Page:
Your property must be well ventilated. Opening windows encourages circulation, especially while showering or taking baths to prevent a build-up of steam. If you dry your laundry indoors, try to keep them closer to windows, so moisture can escape. It’s not just about the clothes! When you dry your washing indoors, it can create also lead to mould and mildew on all those wet items. Instead, try drying them out in the open or use an air drier if available.
Keep an Eye on Damp Patches
Check for damp patches and leaks on walls or ceilings. Mould is no fun, and the moisture from your bathroom or kitchen can cause a lot of damage. Choose wall finishes that make problem prevention easier. If wallpaper suits you better than vinyl does, then beware! Splash-proof materials resist staining but eventually can start fading away. Only wipe down protected surfaces when necessary to keep them looking as good as new even after many years pass by.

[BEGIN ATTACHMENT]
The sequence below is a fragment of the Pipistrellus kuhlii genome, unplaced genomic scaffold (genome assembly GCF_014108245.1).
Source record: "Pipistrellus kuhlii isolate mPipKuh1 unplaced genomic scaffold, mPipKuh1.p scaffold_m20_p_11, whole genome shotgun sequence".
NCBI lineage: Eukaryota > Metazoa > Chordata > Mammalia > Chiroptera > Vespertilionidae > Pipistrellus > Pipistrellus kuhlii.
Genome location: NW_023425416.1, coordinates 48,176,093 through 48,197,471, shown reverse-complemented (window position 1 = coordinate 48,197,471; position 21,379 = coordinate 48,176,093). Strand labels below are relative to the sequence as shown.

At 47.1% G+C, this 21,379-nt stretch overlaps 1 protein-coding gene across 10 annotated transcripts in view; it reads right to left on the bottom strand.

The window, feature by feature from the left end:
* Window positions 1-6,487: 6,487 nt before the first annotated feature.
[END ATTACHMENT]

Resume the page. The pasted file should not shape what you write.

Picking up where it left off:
Get a Humidistat Control Extractor Fan
In order to avoid mould, you could install a humidistat-controlled extractor fan where necessary. A heat recovery unit in any area where high levels of moisture is being generated is also sufficient. You will find it primarily near the kitchen and bathroom. Because these are the well-known locations for excessive steam activity, invest in a good-quality extractor fan. You can’t stop water from entering your home. But you can reduce how much gets inside by creating an adequate venting system. For instance, when we boil water on stovetops there will always be some condensation. These fans come into play by absorbing this moist air, ultimately helping to damp proof your home in the long run.
Damp proofing your home is never fun for any party, so keep your eyes peeled around the house, and get your landlord to fix any leaks in pipes, guttering, downpipes, and roofs as soon as possible. Using a dehumidifier can also help to remove moisture from the air, as well as taking extra measures such as installing an extractor fan.